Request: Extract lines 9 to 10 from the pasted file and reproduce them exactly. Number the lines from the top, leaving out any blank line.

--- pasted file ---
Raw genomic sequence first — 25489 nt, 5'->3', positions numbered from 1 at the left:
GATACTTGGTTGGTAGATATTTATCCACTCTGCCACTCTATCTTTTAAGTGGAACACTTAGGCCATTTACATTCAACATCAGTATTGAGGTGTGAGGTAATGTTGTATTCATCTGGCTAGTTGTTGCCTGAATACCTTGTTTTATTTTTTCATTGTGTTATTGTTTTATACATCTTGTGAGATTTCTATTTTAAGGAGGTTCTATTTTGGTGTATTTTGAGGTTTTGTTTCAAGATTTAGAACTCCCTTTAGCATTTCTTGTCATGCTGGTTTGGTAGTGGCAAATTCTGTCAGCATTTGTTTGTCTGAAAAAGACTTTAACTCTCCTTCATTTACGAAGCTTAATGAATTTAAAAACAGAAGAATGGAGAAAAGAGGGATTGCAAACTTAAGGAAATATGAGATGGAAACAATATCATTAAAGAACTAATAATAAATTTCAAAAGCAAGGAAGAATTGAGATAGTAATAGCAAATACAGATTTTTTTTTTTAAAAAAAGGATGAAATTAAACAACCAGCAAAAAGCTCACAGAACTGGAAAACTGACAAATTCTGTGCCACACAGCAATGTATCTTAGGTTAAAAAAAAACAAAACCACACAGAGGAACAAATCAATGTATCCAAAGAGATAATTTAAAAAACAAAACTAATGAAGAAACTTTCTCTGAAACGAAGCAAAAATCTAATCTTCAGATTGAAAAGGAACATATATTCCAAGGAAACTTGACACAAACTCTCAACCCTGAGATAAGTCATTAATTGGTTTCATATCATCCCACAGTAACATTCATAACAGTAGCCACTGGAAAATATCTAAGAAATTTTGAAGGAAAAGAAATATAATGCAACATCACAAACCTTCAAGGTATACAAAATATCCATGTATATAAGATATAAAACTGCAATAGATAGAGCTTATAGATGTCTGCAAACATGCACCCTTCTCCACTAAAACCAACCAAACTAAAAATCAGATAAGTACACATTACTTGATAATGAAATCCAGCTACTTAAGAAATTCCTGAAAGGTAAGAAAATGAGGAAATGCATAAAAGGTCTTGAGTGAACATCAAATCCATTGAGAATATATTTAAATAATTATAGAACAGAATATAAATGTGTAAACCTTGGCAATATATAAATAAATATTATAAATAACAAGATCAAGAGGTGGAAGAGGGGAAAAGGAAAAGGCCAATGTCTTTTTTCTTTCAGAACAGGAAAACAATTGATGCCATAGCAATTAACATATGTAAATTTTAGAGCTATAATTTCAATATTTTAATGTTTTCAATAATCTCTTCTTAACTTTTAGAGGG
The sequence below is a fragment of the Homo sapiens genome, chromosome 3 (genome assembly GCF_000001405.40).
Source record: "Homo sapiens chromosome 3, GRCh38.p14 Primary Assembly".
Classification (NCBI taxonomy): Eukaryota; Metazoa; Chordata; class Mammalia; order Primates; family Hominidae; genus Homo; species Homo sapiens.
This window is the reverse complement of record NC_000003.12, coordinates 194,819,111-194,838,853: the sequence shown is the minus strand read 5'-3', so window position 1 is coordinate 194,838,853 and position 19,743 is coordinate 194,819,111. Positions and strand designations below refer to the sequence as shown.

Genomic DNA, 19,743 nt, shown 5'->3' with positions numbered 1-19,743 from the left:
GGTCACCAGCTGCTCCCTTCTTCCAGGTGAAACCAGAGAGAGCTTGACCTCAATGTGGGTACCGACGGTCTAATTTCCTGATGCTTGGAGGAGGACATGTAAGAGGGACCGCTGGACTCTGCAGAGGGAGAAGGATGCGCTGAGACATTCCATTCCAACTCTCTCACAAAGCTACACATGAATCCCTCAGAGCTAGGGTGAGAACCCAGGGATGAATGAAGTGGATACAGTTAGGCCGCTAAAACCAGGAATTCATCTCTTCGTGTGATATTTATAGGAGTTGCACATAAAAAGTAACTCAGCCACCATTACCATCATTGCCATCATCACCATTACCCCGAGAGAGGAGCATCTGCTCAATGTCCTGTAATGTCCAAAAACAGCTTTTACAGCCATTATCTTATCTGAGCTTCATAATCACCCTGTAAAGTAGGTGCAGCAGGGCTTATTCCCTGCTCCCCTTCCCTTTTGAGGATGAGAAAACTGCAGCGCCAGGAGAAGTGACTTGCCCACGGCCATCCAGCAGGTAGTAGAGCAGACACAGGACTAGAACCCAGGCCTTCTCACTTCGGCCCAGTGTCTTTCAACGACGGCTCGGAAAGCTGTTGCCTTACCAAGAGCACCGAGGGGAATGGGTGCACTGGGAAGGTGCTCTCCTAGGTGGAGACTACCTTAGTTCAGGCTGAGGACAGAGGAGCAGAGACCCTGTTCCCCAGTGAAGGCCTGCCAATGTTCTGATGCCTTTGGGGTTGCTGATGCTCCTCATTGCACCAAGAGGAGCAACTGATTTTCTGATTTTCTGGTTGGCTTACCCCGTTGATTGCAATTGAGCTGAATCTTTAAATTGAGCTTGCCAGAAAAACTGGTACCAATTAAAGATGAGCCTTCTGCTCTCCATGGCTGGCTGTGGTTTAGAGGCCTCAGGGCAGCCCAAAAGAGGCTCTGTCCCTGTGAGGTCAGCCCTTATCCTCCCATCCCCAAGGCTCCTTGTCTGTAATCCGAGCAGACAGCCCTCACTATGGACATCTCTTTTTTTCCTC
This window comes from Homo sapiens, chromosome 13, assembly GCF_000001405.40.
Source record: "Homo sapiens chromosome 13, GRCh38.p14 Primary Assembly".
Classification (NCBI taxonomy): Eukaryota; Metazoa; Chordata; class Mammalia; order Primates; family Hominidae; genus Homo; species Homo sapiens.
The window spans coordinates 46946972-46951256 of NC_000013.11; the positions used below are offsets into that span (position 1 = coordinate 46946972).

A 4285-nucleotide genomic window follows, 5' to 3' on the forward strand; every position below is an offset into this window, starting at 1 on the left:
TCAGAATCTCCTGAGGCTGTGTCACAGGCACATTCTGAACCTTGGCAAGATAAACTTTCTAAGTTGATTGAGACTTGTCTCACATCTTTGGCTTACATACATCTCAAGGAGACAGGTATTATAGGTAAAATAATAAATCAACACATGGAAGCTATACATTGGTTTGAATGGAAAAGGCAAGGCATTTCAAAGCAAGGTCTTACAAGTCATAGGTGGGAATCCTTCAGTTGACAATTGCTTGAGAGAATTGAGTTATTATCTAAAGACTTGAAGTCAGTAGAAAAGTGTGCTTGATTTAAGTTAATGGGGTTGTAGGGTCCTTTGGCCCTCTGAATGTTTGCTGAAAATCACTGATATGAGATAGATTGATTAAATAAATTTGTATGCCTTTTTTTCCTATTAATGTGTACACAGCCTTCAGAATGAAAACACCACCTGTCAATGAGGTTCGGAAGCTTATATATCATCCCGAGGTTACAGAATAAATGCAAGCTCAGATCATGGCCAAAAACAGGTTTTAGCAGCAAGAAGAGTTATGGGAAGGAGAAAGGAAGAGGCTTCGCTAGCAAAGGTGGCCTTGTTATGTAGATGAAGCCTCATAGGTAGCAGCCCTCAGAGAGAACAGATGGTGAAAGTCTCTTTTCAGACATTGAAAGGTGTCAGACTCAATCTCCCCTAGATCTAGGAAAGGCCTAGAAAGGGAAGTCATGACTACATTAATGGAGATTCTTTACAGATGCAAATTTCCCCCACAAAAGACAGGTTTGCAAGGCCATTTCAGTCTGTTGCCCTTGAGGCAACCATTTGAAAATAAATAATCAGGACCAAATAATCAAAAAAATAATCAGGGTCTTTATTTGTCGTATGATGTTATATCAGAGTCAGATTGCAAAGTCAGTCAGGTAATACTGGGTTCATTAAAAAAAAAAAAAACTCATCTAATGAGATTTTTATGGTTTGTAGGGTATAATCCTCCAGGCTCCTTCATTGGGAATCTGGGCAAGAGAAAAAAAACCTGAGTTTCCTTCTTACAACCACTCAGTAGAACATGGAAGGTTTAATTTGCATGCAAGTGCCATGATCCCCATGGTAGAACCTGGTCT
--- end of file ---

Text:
This window comes from Homo sapiens, chromosome 13, assembly GCF_000001405.40.
Source record: "Homo sapiens chromosome 13, GRCh38.p14 Primary Assembly".